I was initially skeptical, but frozen pomegranate arils maintain their juicy crunch once thawed. Their small size also means that they thaw quickly.
I’m going on a tangent, but I like to thaw a small dish of frozen pomegranate in the fridge overnight and then stir into my fall/winter iteration of my favorite yogurt bowls. I add chopped banana to the bowl, a palmful of blueberries, and just enough yogurt to bind. Then I sprinkle granola on top (usually this one).
It’s creamy, crunchy, naturally sweet, super healthy, super easy, endlessly flexible and so darn good! (Now back to the salad…)
If you can’t find delicata squash, no worries. Your favorite winter squash ― or even sweet potatoes ― could be used instead.
And as with many of my go-to recipes, substitutions abound are easy to make. Try goat cheese in place of feta, or skip the cheese entirely for a vegan salad. I’ve made this salad several times with dried cranberries instead of pomegranate; dried cherries could be used as an option, and mixing in some chopped dried apricots would likely be wonderful, too.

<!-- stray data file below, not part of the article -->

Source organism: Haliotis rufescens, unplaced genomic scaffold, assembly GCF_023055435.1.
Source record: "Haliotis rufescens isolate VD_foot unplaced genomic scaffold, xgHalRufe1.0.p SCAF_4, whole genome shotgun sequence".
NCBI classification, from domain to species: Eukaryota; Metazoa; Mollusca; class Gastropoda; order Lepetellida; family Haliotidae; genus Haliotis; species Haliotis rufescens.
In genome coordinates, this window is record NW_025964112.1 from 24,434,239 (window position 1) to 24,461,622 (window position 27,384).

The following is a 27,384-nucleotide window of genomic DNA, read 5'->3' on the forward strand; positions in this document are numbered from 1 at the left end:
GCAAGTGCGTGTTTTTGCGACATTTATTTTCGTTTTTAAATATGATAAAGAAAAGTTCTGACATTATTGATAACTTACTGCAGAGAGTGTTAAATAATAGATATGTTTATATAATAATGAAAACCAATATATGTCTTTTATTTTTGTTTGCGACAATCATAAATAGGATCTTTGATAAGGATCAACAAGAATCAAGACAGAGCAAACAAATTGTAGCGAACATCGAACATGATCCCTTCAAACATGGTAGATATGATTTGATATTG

When it comes to the greens, mixed baby greens and baby spinach are my go-tos, although you may find appeal in peppery arugula or mild butter or leaf lettuce ― or a blend of several.
I adore the crunch provided by a heavy sprinkle of salted pepitas, although pistachios, pecans, walnuts and almonds are also complementary. Candied pecans or smokehouse almonds ratchet up the flavor, and as is often the case in the world of salad, a mix of nuts and seeds is fair game, even encouraged!